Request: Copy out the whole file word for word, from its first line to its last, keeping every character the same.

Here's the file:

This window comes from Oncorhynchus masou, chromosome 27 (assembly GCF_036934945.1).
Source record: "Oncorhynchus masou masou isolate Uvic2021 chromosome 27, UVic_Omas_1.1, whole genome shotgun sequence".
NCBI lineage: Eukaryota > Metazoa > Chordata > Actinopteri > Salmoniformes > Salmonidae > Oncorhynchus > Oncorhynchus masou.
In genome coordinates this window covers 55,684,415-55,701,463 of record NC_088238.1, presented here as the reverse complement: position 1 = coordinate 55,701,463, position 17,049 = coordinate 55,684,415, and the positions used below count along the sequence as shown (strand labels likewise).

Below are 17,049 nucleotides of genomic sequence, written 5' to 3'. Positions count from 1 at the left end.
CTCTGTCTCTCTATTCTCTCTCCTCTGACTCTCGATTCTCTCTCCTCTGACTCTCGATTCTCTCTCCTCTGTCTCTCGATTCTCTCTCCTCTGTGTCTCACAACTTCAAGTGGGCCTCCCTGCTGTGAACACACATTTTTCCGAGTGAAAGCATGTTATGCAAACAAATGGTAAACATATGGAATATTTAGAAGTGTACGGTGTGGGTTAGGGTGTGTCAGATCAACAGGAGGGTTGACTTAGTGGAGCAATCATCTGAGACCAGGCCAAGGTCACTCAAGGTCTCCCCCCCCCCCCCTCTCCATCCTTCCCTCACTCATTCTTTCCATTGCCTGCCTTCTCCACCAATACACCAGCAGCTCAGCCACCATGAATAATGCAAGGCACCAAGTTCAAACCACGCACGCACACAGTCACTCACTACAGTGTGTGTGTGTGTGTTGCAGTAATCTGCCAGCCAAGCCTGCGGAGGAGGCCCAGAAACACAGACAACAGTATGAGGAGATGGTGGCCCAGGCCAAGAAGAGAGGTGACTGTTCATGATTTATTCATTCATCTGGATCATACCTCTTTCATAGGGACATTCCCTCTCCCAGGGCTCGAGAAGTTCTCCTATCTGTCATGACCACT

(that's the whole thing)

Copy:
This window comes from Oncorhynchus masou, chromosome 27 (assembly GCF_036934945.1).
Source record: "Oncorhynchus masou masou isolate Uvic2021 chromosome 27, UVic_Omas_1.1, whole genome shotgun sequence".
NCBI lineage: Eukaryota > Metazoa > Chordata > Actinopteri > Salmoniformes > Salmonidae > Oncorhynchus > Oncorhynchus masou.
In genome coordinates this window covers 55,684,415-55,701,463 of record NC_088238.1, presented here as the reverse complement: position 1 = coordinate 55,701,463, position 17,049 = coordinate 55,684,415, and the positions used below count along the sequence as shown (strand labels likewise).

Below are 17,049 nucleotides of genomic sequence, written 5' to 3'. Positions count from 1 at the left end.
CTCTGTCTCTCTATTCTCTCTCCTCTGACTCTCGATTCTCTCTCCTCTGACTCTCGATTCTCTCTCCTCTGTCTCTCGATTCTCTCTCCTCTGTGTCTCACAACTTCAAGTGGGCCTCCCTGCTGTGAACACACATTTTTCCGAGTGAAAGCATGTTATGCAAACAAATGGTAAACATATGGAATATTTAGAAGTGTACGGTGTGGGTTAGGGTGTGTCAGATCAACAGGAGGGTTGACTTAGTGGAGCAATCATCTGAGACCAGGCCAAGGTCACTCAAGGTCTCCCCCCCCCCCCCTCTCCATCCTTCCCTCACTCATTCTTTCCATTGCCTGCCTTCTCCACCAATACACCAGCAGCTCAGCCACCATGAATAATGCAAGGCACCAAGTTCAAACCACGCACGCACACAGTCACTCACTACAGTGTGTGTGTGTGTGTTGCAGTAATCTGCCAGCCAAGCCTGCGGAGGAGGCCCAGAAACACAGACAACAGTATGAGGAGATGGTGGCCCAGGCCAAGAAGAGAGGTGACTGTTCATGATTTATTCATTCATCTGGATCATACCTCTTTCATAGGGACATTCCCTCTCCCAGGGCTCGAGAAGTTCTCCTATCTGTCATGACCACT